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Tuesday, June 2, 2015

Moment of Truth: D'Angelo Comes to Oakland

Posted By on Tue, Jun 2, 2015 at 12:24 PM

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D'Angelo opens the much anticipated Black Messiah tour this Sunday at the Fox Theater in Oakland. This marks D'Angelo's first headlining U.S. tour since the Voodoo World Tour back in 2000. And if you've been following along with his tumultuous career arc, the last 14 years have been building to this moment on Sunday, right here in our backyard. 


14 years... I'll admit, it was incredibly hard for me to come to terms with how long the wait was from one album to the next. The man put out the sexiest album in the world and quickly became an icon, but the road after that was bumpy. D'Angelo was in and out of rehab for years, went into self-imposed exile for a while and continuously stunted efforts to release the follow-up album to Voodoo. His live appearances became proverbial unicorns and he notably cancelled his Outside Lands Festival appearance in 2013 due to an undisclosed illness. The last time D'Angelo actually showed up and played the Bay Area was in April of 2000 at the Paramount Theater in Oakland. 

This past December, Black Messiah finally dropped. It was strange timing, essentially eliminating it from contention on year end Best Of lists, but D'Angelo dropped the album with a message inside the liner notes. It's a message founded in politics, love, hip-hop, hope and honesty:

“Black Messiah is a hell of a name for an album. It can be easily misunderstood. Many will think it’s about religion. Some will jump to the conclusion that I’m calling myself a Black Messiah. For me, the title is about all of us. It’s about the world. It’s about an idea we can all aspire to. We should all aspire to be a Black Messiah. ◆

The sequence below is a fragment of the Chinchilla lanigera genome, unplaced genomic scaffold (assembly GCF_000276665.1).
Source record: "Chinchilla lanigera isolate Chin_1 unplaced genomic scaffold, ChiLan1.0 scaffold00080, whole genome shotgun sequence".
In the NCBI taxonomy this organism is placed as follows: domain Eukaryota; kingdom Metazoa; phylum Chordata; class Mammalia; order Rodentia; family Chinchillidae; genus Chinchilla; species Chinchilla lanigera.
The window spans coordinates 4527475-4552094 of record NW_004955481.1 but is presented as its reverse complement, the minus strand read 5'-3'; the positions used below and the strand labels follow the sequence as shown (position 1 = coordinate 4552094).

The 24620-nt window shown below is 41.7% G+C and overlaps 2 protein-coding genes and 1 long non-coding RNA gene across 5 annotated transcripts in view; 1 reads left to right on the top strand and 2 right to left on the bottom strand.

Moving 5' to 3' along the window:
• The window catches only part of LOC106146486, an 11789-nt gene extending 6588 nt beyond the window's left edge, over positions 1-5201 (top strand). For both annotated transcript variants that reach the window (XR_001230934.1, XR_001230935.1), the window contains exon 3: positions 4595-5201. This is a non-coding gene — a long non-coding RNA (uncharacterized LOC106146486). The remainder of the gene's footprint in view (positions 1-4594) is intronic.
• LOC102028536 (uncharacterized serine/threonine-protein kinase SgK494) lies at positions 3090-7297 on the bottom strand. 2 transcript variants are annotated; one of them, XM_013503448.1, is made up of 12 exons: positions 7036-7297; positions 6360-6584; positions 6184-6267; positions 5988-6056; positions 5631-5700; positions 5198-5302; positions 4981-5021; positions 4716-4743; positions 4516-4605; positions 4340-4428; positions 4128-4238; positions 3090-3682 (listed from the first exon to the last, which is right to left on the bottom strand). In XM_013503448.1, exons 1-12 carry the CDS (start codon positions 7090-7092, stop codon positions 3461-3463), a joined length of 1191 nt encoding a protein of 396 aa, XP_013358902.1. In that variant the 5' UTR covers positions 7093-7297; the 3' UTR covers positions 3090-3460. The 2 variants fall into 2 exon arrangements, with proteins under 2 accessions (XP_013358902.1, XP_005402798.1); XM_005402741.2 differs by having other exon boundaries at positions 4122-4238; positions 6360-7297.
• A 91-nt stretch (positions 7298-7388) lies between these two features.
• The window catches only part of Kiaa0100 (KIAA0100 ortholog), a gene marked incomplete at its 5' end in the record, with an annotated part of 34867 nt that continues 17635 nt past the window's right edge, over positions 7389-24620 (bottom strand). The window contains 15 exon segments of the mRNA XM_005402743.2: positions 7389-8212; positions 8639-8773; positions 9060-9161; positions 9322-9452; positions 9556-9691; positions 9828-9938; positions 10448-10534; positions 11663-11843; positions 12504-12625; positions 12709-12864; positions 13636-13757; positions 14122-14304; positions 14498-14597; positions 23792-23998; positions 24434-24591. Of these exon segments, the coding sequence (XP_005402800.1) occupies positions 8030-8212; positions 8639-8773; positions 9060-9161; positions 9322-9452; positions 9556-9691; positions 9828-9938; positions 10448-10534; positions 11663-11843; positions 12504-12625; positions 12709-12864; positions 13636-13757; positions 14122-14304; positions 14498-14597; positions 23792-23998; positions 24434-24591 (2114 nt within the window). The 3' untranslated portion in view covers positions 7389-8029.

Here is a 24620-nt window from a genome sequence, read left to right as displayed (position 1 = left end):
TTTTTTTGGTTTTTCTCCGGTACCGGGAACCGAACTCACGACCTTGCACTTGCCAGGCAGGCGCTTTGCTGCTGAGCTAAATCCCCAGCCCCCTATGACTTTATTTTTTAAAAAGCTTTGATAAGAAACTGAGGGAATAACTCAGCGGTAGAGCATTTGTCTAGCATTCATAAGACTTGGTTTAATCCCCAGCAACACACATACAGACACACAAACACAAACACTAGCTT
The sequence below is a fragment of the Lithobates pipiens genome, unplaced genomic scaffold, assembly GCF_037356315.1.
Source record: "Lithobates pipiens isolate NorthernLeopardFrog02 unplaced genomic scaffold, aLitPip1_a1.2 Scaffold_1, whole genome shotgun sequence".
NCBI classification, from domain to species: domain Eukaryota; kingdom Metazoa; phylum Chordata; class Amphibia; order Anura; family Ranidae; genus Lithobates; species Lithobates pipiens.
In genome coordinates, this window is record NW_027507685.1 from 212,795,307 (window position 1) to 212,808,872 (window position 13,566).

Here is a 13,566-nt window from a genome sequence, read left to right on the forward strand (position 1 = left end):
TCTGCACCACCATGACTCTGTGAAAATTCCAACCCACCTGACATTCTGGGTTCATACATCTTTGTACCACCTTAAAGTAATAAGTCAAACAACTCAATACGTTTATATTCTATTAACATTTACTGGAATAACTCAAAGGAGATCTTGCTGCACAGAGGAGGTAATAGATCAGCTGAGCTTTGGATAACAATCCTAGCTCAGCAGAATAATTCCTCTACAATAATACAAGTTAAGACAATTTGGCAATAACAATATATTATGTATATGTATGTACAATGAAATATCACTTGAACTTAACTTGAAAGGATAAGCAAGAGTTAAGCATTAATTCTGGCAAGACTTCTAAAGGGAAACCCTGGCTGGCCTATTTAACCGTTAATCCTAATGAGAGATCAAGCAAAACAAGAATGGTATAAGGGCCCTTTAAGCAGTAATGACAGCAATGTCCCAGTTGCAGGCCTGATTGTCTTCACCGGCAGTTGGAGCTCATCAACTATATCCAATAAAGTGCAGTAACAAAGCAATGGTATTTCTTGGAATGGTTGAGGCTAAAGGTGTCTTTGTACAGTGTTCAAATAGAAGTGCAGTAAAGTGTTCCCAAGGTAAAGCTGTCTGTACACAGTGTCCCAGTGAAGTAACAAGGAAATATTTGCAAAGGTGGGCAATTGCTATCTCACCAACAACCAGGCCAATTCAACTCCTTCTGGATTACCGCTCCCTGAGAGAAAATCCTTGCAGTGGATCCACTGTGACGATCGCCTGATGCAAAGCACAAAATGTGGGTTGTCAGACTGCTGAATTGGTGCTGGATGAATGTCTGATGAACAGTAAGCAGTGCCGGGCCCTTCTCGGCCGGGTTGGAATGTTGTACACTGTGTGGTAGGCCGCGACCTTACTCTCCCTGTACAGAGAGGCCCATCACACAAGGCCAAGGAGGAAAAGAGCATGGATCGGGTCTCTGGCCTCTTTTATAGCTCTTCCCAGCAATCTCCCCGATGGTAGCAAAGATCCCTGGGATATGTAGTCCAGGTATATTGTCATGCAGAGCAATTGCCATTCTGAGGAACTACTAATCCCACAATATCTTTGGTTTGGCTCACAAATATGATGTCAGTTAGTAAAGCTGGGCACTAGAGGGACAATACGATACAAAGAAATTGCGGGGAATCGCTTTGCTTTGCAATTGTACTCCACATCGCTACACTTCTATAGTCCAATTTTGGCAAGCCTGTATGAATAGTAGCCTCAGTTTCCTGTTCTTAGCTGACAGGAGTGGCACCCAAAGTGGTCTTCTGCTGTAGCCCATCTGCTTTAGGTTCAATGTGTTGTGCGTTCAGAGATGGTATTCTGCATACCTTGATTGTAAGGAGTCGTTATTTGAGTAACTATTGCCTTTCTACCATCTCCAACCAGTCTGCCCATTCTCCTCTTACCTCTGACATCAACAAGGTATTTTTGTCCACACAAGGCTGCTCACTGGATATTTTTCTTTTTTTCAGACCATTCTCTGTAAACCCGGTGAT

It’s about people rising up in Ferguson and in Egypt and in occupy Wall Street and in every place where a community has had enough and decides to make change happen. It’s not about praising one charismatic leader but celebrating thousands of them. not every song on this album is politically charged (though many are), but calling this album Black Messiah creates a landscape where these songs can live to the fullest. Black Messiah is not one man. It’s a feeling that, collectively, we are all that leader.”

D'Angelo dropped this album when we needed it most and the above message echoes the message of the album's songs. It holds a resonant concept for Oakland. Where the city has experienced similar civic strife to cities like Baltimore, Ferguson, Cleveland, etc.. It calls for a higher consciousness and awareness from everybody. Sunday, he'll be bringing it to life at The Fox, with his band, The Vanguard, which features the likes of bassist Pino Palladino of The Who and vocalist Kendra Foster, who wrote much of the music on Black Messiah alongside D'Angelo. And the notes are sure to resonate throughout the Bay.



D'Angelo at The Fox Theater
1807 Telegraph Ave, Oakland
7:30 pm

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About The Author

Adrian Spinelli

Adrian Spinelli

Bio:
Hip hop and sandwiches.

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